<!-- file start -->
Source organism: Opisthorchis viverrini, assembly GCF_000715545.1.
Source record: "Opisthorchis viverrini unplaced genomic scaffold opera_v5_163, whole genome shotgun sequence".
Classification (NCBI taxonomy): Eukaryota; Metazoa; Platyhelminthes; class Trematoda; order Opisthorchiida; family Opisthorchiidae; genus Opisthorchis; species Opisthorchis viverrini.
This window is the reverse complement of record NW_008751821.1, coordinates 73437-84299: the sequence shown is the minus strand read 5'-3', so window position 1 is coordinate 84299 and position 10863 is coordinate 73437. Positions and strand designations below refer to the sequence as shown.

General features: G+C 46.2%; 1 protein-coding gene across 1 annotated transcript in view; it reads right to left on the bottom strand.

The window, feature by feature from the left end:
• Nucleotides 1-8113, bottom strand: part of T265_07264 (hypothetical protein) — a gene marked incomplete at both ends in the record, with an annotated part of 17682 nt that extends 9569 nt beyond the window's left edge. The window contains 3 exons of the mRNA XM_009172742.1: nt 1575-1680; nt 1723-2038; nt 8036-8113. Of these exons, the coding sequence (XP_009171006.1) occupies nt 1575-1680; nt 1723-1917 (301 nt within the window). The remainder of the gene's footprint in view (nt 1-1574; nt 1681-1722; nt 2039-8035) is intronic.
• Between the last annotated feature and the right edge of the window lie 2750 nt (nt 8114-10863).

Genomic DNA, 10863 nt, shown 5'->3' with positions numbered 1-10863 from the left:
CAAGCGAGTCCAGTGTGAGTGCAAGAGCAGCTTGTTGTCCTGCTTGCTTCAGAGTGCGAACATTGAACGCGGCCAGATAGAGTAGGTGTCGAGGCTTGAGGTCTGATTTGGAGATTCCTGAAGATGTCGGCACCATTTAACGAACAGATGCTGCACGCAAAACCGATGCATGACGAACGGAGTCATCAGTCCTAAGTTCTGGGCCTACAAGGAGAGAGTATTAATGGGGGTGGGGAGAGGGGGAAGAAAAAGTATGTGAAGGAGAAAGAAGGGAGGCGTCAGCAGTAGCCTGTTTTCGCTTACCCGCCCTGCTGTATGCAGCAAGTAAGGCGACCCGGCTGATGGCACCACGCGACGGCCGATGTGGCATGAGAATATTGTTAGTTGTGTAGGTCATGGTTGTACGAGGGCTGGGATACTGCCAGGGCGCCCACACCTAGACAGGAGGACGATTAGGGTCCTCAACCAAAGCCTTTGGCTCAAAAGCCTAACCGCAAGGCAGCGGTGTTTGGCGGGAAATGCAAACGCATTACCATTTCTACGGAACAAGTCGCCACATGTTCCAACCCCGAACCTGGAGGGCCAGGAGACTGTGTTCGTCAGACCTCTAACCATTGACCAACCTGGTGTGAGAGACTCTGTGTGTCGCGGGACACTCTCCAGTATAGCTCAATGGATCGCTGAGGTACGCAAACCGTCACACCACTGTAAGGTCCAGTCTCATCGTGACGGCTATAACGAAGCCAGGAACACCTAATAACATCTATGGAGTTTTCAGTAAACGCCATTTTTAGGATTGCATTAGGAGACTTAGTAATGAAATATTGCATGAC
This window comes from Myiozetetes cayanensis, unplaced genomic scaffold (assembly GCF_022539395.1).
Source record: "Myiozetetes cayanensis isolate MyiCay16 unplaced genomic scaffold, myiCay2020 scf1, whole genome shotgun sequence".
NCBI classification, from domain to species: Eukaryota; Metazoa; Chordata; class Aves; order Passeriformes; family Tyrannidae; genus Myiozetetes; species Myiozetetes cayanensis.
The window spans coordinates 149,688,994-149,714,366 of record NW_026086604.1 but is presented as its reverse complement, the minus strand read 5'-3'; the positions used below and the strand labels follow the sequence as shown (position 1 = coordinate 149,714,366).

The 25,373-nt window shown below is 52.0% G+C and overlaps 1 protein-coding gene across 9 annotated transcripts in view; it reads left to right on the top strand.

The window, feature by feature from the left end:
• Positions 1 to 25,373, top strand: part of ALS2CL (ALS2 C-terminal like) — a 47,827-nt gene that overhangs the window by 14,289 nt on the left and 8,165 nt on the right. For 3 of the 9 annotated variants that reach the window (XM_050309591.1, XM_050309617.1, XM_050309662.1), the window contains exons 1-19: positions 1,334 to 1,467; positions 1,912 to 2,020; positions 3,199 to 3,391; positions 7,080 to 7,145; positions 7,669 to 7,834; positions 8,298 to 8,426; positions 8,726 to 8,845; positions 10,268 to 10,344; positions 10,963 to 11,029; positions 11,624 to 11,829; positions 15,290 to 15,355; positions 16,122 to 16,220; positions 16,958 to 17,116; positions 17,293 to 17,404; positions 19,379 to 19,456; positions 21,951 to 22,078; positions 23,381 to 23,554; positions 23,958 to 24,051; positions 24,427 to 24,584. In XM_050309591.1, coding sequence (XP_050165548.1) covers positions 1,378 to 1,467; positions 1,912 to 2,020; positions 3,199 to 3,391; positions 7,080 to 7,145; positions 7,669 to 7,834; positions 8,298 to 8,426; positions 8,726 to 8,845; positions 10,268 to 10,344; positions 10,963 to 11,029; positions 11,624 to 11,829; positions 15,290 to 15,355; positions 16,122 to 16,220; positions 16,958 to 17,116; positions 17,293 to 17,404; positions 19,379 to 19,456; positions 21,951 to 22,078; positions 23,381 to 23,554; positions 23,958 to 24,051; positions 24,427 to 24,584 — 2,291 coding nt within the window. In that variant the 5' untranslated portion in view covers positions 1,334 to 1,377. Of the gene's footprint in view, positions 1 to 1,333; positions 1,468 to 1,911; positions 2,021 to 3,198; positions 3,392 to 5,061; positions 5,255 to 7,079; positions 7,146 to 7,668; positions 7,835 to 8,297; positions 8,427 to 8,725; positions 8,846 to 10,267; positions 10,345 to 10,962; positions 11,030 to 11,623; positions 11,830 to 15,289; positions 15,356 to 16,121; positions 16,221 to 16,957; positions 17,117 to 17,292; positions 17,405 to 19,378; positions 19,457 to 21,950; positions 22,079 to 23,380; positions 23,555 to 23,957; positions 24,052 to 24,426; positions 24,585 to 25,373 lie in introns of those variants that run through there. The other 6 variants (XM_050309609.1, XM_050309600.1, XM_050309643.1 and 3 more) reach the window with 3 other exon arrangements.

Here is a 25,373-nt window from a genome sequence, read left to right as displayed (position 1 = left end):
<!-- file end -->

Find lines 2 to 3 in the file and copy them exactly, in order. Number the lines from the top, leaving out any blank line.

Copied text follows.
Source record: "Opisthorchis viverrini unplaced genomic scaffold opera_v5_163, whole genome shotgun sequence".
Classification (NCBI taxonomy): Eukaryota; Metazoa; Platyhelminthes; class Trematoda; order Opisthorchiida; family Opisthorchiidae; genus Opisthorchis; species Opisthorchis viverrini.